With its abundance of magnificent natural scenery, Uganda is undoubtedly one of the most beautiful countries in Africa. It offers world-class white water rafting at the source of the Nile and some of the region’s more peaceful national parks, where wildlife viewing does not involve long waits. Take your pick from the highest mountain range in Africa, the Rwenzori Mountains; one of the most powerful waterfalls in the world, Murchison Falls; or perhaps the highest primate density in the world, in Kabale Forest National park – Uganda has all this and more.

Uganda is home to half of the world’s remaining mountain gorilla population. There is only one mountain gorilla for every ten million people on Earth. Tracking gorillas is an intensive experience that may require endurance but gives one a reward of the most interesting encounters with nature.

In most parks, a few gorilla families have been habituated so as your guide leads you through the trails of thick forest canopies, they can update you on the life histories and family stories of the various groups of gorillas.

Habituating a gorilla means getting them used to humans, for tourism and research purposes. This process takes between 2 to 3 years to accomplish. The national park field staff are trained to endure a game of patience as they watch gorilla families from afar. The skeptical animals will look at them with suspicion at first until rapport is established to a point where a gorilla family will stand within five metres of human presence. It is only after this habituation exercise that tourists are allowed to see the gorillas. Groups of gorillas are continuously monitored and since they are now fearless of human intrusion, they have to be protected for their own safety.

1. Know the Geography
Situated in eastern Africa, Uganda is mostly a plateau – a compact country occupying an area of 236580 square kilometres, roughly the size of Great Britain. It lies astride the Equator and has a mild climate with copious rainfall that is experienced three times a year.

2. Know When to Visit
Uganda is situated astride the Equator, so the country enjoys a tropical climate with very little temperature variation throughout the year. The main factor that determines your visit will be the rainfall patterns. In the southern part of the country, April is the rainiest month. The rains stretch upto May, with another wet season in October and November. And although the dry months are good for bird-watching, do not forget the fact that the wet months are more productive since breeding takes place during those months.

3. Know the Weather
The country is known for its sunny and rainy weather which often does not require warm clothing except on some chilly nights in the mountainous areas in western and eastern Uganda. It is mostly sunny throughout the year, especially in the central region. Rainfall comes in torrents when delayed,especially when the expected patterns are delayed for some months.

Distinctive wet and dry seasons are typical of most Ugandan areas. For example, in the southern half of Uganda there is rainfall from March to May and September to November. The rest of the periods are dry. There is a well-distributed rainfall pattern around the Lake Victoria Crescent, with storms and unpredictable rains falling during seasons when there is no rain elsewhere in Uganda.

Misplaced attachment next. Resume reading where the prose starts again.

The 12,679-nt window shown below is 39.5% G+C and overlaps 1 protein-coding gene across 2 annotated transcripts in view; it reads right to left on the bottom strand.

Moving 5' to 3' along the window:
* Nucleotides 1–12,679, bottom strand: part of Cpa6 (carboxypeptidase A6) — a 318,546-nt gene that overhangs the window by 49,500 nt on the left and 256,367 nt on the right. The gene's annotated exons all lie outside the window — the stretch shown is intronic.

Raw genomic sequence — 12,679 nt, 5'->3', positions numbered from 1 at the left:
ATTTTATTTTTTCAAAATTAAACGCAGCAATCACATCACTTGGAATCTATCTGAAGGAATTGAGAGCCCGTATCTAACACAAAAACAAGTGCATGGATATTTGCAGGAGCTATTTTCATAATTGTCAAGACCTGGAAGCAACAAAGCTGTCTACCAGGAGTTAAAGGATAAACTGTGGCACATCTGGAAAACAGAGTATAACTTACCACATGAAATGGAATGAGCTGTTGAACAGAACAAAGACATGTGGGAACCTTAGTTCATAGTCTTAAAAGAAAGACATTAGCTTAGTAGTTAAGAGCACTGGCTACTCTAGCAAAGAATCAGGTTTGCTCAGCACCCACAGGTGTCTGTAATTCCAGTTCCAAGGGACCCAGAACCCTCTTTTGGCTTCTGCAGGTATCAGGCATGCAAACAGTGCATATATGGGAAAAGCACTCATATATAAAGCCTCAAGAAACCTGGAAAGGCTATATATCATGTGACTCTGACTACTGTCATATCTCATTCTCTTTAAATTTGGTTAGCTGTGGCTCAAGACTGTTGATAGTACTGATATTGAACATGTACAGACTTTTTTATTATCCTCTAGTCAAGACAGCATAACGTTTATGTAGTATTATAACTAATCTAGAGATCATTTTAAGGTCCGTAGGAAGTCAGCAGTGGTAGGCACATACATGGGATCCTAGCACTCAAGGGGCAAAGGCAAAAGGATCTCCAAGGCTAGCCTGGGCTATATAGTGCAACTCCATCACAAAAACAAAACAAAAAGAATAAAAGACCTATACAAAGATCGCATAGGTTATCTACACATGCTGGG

Areas such as Karamoja in the northeast are dry due to the dry winds blowing in from Somalia. There is very little variation in the weather in Uganda except for the mountain areas. The copious rains and bright sunshine are most responsible for successful rain-fed agriculture where grains,fruits and vegetables grow in abundance.

4. Know How to Camp
When camping in Uganda, there are some guidelines which may prove useful to you:

• Take along a First Aid kit with the usual essentials, sterile needles and syringes.

• Be aware of any environmental impact your visit may cause. You may use fuel wood for charcoal grilling your food as long as you do not start fires. Kerosene may also be used in cooking, but make sure that all the litter that is going to be left behind is properly buried.

Uganda suffers from a major environmental problem caused by polythene materials. Minimise use of them since they are non-biodegradable.

• A good water purifying system is useful. In case you have tablets, they will be handy. Otherwise, Uganda’s river and lake water is fresh enough to be boiled.

• Park regulations insist that you drive in before 1800 hours. Driving at night is prohibited.

• Uganda is a land of hospitable and courteous people, so be considerate of other people by, for example, avoiding the playing of loud music.

• When walking through any area, use the existing trails. Otherwise you encourage the widening of paths which can destroy the fragile environment.

5. Know Where to Track
Visitors come to Uganda to watch gorillas which are found in southwestern Uganda in two of only four parks in the world where the gentle creatures live. One park is Mghahinga, where chances of seeing mountain gorillas is tricky but assured. The second is Bwindi Impenetrable Forest where you will surely see a gorilla family during its morning nap or late afternoon siesta after a good meal. Gorilla watching permits are expensive and there are queues to follow. If you want to track the gentle giants, you have to wait in order to be put on the manifest of those who have been permitted. You could be eliminated from the list on a slight suspicion of illness like flu because gorillas are easily susceptible to human diseases to which they have no immunity.
Article found at: http://opportunitiestoday.wordpress.com/2010/09/23/5-steps-to-be-a-gorilla-tracker-in-uganda/